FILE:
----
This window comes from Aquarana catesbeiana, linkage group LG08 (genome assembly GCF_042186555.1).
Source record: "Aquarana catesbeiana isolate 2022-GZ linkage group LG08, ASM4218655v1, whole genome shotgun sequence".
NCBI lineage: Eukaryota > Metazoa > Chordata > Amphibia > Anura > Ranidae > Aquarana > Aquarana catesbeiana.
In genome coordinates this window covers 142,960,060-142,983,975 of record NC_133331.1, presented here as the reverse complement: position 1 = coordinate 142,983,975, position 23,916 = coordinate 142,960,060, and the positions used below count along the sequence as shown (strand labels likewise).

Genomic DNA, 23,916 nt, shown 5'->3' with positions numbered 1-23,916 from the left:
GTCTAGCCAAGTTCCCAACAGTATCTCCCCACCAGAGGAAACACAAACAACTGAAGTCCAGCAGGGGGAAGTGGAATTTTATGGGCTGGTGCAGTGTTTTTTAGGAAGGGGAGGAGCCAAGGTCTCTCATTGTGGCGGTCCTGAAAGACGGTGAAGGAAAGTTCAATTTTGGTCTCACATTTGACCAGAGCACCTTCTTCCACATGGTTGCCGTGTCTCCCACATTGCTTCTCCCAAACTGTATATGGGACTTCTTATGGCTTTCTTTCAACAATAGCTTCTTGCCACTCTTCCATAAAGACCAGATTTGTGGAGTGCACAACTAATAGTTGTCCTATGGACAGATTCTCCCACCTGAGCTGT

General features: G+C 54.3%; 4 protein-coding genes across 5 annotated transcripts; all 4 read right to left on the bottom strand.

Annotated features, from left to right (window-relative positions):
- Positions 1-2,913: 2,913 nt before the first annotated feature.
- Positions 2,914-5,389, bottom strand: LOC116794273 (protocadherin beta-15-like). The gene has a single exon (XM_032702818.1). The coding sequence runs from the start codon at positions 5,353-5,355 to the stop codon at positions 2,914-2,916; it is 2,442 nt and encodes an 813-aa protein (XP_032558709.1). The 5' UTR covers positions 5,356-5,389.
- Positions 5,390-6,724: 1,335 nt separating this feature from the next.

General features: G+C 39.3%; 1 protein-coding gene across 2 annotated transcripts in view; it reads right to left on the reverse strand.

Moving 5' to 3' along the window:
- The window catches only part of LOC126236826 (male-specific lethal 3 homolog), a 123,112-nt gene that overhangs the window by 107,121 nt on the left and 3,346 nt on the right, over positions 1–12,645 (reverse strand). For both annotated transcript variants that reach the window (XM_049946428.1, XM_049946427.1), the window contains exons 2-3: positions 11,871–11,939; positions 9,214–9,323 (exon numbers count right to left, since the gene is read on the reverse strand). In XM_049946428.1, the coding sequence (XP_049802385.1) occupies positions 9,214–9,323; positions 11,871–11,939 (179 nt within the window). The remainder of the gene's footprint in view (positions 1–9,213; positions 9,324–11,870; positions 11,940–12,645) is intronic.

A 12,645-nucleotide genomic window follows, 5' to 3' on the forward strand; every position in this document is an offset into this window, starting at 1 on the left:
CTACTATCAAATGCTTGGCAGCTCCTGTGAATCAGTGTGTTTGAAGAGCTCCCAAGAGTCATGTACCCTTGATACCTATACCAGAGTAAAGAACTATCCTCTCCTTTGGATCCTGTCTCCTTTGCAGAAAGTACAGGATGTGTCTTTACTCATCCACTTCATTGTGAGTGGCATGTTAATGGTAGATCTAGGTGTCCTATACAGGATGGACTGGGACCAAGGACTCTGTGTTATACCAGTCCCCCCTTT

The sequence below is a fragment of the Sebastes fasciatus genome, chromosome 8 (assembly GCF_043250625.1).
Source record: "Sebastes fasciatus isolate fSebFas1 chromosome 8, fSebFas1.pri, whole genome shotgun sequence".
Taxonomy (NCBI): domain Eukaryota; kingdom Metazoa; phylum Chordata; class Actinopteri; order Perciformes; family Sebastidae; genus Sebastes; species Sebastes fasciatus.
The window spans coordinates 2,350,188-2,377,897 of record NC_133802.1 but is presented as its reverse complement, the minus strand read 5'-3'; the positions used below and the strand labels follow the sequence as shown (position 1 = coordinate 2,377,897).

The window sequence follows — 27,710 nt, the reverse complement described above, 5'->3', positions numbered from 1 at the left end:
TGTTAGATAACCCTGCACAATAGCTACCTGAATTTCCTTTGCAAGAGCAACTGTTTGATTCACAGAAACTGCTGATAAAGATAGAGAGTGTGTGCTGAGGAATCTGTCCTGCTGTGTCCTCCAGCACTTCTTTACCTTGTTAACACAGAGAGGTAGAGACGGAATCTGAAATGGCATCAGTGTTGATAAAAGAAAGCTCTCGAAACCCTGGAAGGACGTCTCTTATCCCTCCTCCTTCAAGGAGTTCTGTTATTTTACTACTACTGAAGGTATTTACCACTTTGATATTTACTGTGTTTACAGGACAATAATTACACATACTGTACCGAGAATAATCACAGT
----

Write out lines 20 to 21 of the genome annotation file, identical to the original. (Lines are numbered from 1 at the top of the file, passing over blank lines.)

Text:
The window spans coordinates 2,350,188-2,377,897 of record NC_133802.1 but is presented as its reverse complement, the minus strand read 5'-3'; the positions used below and the strand labels follow the sequence as shown (position 1 = coordinate 2,377,897).

The window sequence follows — 27,710 nt, the reverse complement described above, 5'->3', positions numbered from 1 at the left end: